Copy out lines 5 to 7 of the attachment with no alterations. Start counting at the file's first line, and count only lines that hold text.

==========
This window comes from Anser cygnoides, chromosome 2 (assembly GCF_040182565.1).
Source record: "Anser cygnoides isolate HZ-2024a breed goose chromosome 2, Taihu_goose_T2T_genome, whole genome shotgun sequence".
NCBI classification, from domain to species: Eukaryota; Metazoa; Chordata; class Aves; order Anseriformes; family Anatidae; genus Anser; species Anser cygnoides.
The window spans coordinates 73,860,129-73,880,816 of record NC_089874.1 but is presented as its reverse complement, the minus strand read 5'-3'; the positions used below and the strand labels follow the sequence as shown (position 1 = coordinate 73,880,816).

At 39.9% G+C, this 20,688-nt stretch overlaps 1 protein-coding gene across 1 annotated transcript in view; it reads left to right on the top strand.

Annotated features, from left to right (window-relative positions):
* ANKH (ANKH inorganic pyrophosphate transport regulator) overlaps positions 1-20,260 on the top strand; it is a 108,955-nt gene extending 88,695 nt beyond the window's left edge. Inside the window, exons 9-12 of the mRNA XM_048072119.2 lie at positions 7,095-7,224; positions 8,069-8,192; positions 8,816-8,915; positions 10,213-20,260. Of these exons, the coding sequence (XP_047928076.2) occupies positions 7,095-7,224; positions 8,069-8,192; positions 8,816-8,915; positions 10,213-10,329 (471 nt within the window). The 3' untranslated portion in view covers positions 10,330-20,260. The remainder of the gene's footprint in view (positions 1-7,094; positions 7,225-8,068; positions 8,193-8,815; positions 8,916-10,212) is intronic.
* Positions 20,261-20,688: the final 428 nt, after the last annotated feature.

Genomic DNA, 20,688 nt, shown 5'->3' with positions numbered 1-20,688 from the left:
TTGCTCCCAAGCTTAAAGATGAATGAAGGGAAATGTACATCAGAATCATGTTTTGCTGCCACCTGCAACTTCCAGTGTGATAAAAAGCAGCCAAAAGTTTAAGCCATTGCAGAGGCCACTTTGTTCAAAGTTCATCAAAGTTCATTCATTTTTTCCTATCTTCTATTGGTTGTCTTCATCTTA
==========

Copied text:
At 39.9% G+C, this 20,688-nt stretch overlaps 1 protein-coding gene across 1 annotated transcript in view; it reads left to right on the top strand.

Annotated features, from left to right (window-relative positions):
* ANKH (ANKH inorganic pyrophosphate transport regulator) overlaps positions 1-20,260 on the top strand; it is a 108,955-nt gene extending 88,695 nt beyond the window's left edge. Inside the window, exons 9-12 of the mRNA XM_048072119.2 lie at positions 7,095-7,224; positions 8,069-8,192; positions 8,816-8,915; positions 10,213-20,260. Of these exons, the coding sequence (XP_047928076.2) occupies positions 7,095-7,224; positions 8,069-8,192; positions 8,816-8,915; positions 10,213-10,329 (471 nt within the window). The 3' untranslated portion in view covers positions 10,330-20,260. The remainder of the gene's footprint in view (positions 1-7,094; positions 7,225-8,068; positions 8,193-8,815; positions 8,916-10,212) is intronic.